Its natural habitats are subtropical or tropical dry forest and subtropical or tropical moist lowland forest.

It is threatened by habitat loss.

Sibley-Monroe checklist 10

The Sibley-Monroe checklist was a landmark document in the study of birds. It drew on extensive DNA-DNA hybridisation studies to reassess the relationships between modern birds.


Tsitongambarika is a lowland forest in southern Madagascar. The area supports many rare species of amphibians, birds, lemurs and reptiles; many of which are endemic. In 2001 the site was designated as an Important Bird Area by BirdLife International and in 2015, an area of 600 km² received environmental protection by the government. The reserve is the recipient of monies raised by the 2016 Rutland Birdfair.

Velvet asity

The velvet asity (Philepitta castanea) is a species of bird in the Philepittidae family. It is endemic to Madagascar.

Its natural habitat is subtropical or tropical moist lowland forests.

The male of the velvet asity (Philepitta castanea) has yellow tips to its feathers when newly molted, but these wear off, leaving the bird all black; at the same time, a green wattle grows above the eye. The female is greenish.

Velvet asities eat berries and other fruit in undergrowth, and they build hanging nests with a little roof over the entrance.

Yellow-bellied sunbird-asity

The yellow-bellied sunbird-asity (Neodrepanis hypoxantha) is a small species of passerine bird from the asity family. The male has black upper parts with a bluish sheen and yellow underparts, and is sometimes known simply as the yellow-bellied asity. It is found only in montane rainforests of Madagascar where it feeds on nectar that it sips from flowers, defending a good nectar source from other nectar-feeding birds. It is listed by the International Union for Conservation of Nature as "vulnerable" due to the diminution and fragmentation of its forest habitat.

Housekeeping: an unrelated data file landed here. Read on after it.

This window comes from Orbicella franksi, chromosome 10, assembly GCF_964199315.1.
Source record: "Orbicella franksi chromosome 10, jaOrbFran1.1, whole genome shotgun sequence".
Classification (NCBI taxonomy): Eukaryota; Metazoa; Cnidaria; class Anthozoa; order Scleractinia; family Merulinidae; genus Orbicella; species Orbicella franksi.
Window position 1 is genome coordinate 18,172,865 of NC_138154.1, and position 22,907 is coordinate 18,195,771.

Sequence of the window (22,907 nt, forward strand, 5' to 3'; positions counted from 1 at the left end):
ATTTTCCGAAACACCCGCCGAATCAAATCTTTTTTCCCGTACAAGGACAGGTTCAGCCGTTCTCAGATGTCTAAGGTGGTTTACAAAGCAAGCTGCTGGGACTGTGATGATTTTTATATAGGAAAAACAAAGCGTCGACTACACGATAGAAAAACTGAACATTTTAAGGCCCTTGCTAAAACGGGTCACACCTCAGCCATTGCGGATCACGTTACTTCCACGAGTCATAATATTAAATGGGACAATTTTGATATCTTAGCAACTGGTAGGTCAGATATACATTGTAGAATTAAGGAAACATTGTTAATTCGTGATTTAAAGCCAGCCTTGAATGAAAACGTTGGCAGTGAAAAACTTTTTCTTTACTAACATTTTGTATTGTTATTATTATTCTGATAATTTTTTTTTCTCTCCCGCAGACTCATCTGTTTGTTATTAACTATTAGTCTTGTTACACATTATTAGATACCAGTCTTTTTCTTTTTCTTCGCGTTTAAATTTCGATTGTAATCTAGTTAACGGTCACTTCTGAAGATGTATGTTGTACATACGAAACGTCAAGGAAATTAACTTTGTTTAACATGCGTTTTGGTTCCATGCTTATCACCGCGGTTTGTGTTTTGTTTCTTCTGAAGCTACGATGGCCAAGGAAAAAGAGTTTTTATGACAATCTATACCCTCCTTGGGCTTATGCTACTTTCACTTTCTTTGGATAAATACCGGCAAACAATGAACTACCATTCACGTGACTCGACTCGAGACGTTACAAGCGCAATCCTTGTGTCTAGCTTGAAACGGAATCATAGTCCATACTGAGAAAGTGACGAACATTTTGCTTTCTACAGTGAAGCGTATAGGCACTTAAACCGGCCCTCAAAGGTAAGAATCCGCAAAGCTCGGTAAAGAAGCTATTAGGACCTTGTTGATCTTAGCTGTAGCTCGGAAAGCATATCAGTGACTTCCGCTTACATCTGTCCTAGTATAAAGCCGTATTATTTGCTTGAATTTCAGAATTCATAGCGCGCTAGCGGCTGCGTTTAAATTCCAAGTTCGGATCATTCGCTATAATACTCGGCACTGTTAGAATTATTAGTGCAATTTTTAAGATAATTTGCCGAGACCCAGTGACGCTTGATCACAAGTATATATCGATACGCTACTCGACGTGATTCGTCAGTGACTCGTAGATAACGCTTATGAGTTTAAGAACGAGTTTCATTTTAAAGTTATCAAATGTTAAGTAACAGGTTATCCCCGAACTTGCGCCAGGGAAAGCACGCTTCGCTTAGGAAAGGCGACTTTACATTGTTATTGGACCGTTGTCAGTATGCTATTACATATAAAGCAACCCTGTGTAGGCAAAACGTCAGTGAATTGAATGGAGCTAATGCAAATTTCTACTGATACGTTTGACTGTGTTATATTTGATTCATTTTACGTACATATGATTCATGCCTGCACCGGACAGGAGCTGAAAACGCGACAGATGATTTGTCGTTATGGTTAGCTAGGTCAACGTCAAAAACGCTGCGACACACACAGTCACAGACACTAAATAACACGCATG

Zahamena National Park

Zahamena National Park is a national park of Madagascar. Established in 1997, it covers an area of 423 square kilometres (163.32 sq mi) out of a total protected area of 643 square kilometres (248.26 sq mi). It is part of a UNESCO World Heritage Site, Rainforests of the Atsinanana, inscribed in 2007 and consisting of 13 specific areas located within eight national parks in the eastern part of Madagascar. In 2001, Bird Life International assessed avifauna of 112 species of which 67 species are exclusively endemic to Madagascar.The park is habitat for 112 bird species, 46 reptile species, 62 species of amphibians and 48 species of mammals, including 13 species of lemurs. The ethnic groups inhabiting the area are mostly Betsimisaraka and Sihanak. The most prominent faunal species in the park are: Indri indri (babakoto), a black lemur with white patches; the Madagascar red owl (Tyto soumagnei), locally known as vorondolomena; the katsatsaka (Paroedura masobe), a small gecko; the Madagascar serpent eagle (Eutriorchis astur), a threatened species; and the red-tailed newtonia (Newtonia fanovanae), a very common bird species in the park. The two most prominent endemic floral species are Marattia boivinii (kobila) and Blotella coursii (fanjana malemy).